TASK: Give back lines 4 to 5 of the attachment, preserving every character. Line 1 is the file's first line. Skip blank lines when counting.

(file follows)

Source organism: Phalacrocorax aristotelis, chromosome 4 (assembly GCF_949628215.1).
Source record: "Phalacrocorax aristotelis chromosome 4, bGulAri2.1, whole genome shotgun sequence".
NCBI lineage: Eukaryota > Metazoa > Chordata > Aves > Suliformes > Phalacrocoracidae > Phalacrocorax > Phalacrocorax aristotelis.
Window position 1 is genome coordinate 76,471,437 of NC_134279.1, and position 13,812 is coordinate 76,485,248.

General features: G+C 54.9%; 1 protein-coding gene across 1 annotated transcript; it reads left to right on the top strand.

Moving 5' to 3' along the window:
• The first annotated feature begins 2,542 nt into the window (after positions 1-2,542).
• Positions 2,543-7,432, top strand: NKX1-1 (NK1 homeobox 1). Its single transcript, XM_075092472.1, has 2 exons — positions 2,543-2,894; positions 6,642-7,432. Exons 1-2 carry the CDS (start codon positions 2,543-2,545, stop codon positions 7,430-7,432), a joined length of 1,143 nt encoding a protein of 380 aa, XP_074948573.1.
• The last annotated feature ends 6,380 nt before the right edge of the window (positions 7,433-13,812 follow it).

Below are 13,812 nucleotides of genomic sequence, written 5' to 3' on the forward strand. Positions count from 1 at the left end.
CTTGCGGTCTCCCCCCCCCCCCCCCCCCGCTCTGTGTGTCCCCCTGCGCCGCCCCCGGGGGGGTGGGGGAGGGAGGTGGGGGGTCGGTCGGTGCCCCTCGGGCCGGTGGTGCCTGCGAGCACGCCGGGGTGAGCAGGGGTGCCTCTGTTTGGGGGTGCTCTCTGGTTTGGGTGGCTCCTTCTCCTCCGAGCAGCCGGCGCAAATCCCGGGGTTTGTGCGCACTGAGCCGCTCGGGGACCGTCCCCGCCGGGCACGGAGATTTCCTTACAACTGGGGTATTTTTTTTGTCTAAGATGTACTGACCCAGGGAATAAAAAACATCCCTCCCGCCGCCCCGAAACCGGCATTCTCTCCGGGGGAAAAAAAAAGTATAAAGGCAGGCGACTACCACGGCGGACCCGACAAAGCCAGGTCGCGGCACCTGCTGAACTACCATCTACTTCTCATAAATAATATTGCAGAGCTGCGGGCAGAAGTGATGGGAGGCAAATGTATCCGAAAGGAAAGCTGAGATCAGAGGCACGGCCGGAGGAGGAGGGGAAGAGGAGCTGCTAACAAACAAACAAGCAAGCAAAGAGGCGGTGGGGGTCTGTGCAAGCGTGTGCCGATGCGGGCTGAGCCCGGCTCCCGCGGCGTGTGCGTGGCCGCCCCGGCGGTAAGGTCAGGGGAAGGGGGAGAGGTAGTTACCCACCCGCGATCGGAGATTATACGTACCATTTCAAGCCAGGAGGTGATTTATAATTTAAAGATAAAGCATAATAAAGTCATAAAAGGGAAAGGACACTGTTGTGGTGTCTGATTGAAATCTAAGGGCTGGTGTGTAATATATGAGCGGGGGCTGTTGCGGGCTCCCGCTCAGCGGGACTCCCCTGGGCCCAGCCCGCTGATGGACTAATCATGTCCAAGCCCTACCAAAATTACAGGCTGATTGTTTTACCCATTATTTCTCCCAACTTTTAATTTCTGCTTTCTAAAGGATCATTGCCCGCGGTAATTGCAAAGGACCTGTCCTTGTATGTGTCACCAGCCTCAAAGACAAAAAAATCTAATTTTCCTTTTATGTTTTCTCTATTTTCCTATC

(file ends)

Window position 1 is genome coordinate 76,471,437 of NC_134279.1, and position 13,812 is coordinate 76,485,248.

General features: G+C 54.9%; 1 protein-coding gene across 1 annotated transcript; it reads left to right on the top strand.